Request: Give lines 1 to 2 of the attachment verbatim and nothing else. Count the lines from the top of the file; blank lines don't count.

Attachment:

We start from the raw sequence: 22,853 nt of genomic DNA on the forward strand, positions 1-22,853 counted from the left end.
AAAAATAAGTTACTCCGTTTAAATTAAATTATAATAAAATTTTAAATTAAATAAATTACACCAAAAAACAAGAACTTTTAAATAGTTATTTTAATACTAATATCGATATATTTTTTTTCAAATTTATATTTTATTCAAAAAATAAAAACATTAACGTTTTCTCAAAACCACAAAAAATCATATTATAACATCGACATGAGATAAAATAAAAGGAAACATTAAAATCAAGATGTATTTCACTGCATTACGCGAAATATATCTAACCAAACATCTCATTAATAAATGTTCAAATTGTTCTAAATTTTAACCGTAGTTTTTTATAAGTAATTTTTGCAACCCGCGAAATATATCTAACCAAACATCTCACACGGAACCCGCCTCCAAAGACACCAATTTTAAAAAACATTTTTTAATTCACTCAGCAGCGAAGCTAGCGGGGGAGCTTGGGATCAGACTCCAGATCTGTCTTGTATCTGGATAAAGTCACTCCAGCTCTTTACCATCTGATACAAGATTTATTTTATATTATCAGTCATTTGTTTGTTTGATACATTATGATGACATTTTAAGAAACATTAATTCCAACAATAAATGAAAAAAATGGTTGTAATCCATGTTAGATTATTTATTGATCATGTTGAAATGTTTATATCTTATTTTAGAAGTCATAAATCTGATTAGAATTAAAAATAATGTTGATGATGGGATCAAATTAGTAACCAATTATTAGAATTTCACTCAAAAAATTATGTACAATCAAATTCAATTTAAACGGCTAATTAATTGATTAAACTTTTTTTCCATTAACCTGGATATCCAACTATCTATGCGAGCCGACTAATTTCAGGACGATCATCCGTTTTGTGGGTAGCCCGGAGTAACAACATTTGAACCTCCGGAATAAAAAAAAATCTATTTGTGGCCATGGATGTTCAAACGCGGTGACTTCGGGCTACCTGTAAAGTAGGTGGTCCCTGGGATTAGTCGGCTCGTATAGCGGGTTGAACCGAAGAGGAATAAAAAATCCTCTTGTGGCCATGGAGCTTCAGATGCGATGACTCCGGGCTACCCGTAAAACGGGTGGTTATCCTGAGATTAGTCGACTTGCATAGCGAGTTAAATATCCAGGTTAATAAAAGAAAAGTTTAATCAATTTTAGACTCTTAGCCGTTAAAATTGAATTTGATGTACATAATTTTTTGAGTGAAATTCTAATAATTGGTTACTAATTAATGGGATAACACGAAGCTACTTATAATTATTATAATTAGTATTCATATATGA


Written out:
We start from the raw sequence: 22,853 nt of genomic DNA on the forward strand, positions 1-22,853 counted from the left end.
AAAAATAAGTTACTCCGTTTAAATTAAATTATAATAAAATTTTAAATTAAATAAATTACACCAAAAAACAAGAACTTTTAAATAGTTATTTTAATACTAATATCGATATATTTTTTTTCAAATTTATATTTTATTCAAAAAATAAAAACATTAACGTTTTCTCAAAACCACAAAAAATCATATTATAACATCGACATGAGATAAAATAAAAGGAAACATTAAAATCAAGATGTATTTCACTGCATTACGCGAAATATATCTAACCAAACATCTCATTAATAAATGTTCAAATTGTTCTAAATTTTAACCGTAGTTTTTTATAAGTAATTTTTGCAACCCGCGAAATATATCTAACCAAACATCTCACACGGAACCCGCCTCCAAAGACACCAATTTTAAAAAACATTTTTTAATTCACTCAGCAGCGAAGCTAGCGGGGGAGCTTGGGATCAGACTCCAGATCTGTCTTGTATCTGGATAAAGTCACTCCAGCTCTTTACCATCTGATACAAGATTTATTTTATATTATCAGTCATTTGTTTGTTTGATACATTATGATGACATTTTAAGAAACATTAATTCCAACAATAAATGAAAAAAATGGTTGTAATCCATGTTAGATTATTTATTGATCATGTTGAAATGTTTATATCTTATTTTAGAAGTCATAAATCTGATTAGAATTAAAAATAATGTTGATGATGGGATCAAATTAGTAACCAATTATTAGAATTTCACTCAAAAAATTATGTACAATCAAATTCAATTTAAACGGCTAATTAATTGATTAAACTTTTTTTCCATTAACCTGGATATCCAACTATCTATGCGAGCCGACTAATTTCAGGACGATCATCCGTTTTGTGGGTAGCCCGGAGTAACAACATTTGAACCTCCGGAATAAAAAAAAATCTATTTGTGGCCATGGATGTTCAAACGCGGTGACTTCGGGCTACCTGTAAAGTAGGTGGTCCCTGGGATTAGTCGGCTCGTATAGCGGGTTGAACCGAAGAGGAATAAAAAATCCTCTTGTGGCCATGGAGCTTCAGATGCGATGACTCCGGGCTACCCGTAAAACGGGTGGTTATCCTGAGATTAGTCGACTTGCATAGCGAGTTAAATATCCAGGTTAATAAAAGAAAAGTTTAATCAATTTTAGACTCTTAGCCGTTAAAATTGAATTTGATGTACATAATTTTTTGAGTGAAATTCTAATAATTGGTTACTAATTAATGGGATAACACGAAGCTACTTATAATTATTATAATTAGTATTCATATATGA